The Savage Critic(s): Da Fug? Jeff is Enslaved by Seaguy: The Slaves of Mickey Eye
For me, the first Seaguy mini was a lovely, devastating meditation on the nature of corporate-owned characters and their lot in life: They traipse about in theme parks, immortal, carefree. As Morrison frequently does (and can often do so well), Seaguy is a look at how that life must feel for the character--the unsettled, subtle anguish of someone for whom everything is pleasant but nothing is good. The theme park in which they are an attraction seems to them a boisterous, capricious town eager to distract from what lies behind its manufactured facade. The characters never die, but their sidekicks do--but in order for everything to stay the same, the memories must be ripped from them, like a waxing of the forebrain, and although the mind aches from the loss, it doesn't know why.
And even better, this sort of haunted, ahistorical pleasantness was just a perfect god-damned snapshot of America--not post-9/11, but post-post-9/11, where my wife and I go out to dinner and shop along some lovely prefabricated spot like Santana Row, while non-chain stores sicken and die like poisoned children; where we sit at home and speculate about Lost, while the TV barely shows the war, now in its fifth year of grinding up the poor; and where I lie awake sometimes at night knowing that my distance from the true and terrible conflicts in this world (which I can sense thrashing about, coiling and uncoiling like a serpent fighting for its life, which I sometimes imagine being the cause of the flickering I can see on the night horizon from my window) is a luxury, a luxury for which I'll gladly suffer under the yoke of dull but steady employment, even while I idly wonder what it must be like to touch the scales of that furious beast. All of this I can feel in my life and see in the bright candy colors of the first Seaguy mini, in the pitch-perfect art of Cameron Stewart, looking like a one-page comic ad for the action figure you never bought, and, like I said, the whole thing doesn't seem baffling at all. It's as to-the-point as a ransom note.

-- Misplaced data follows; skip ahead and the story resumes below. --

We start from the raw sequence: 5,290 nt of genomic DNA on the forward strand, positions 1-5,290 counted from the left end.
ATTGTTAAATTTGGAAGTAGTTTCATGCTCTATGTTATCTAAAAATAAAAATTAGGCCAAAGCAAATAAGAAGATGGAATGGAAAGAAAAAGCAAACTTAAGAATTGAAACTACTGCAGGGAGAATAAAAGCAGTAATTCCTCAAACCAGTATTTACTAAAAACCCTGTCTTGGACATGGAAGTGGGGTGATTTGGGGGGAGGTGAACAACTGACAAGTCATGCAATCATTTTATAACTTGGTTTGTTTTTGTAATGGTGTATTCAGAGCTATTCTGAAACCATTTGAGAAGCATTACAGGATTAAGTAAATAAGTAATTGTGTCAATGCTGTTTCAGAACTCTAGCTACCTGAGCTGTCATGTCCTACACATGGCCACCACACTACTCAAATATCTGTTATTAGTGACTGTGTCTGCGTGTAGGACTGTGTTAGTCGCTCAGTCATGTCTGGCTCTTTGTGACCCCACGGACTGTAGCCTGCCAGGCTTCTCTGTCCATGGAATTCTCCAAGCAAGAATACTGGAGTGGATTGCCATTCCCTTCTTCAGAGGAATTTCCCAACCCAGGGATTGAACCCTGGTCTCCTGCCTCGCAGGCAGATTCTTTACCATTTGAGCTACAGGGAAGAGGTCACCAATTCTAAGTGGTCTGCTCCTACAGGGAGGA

Much more at the link.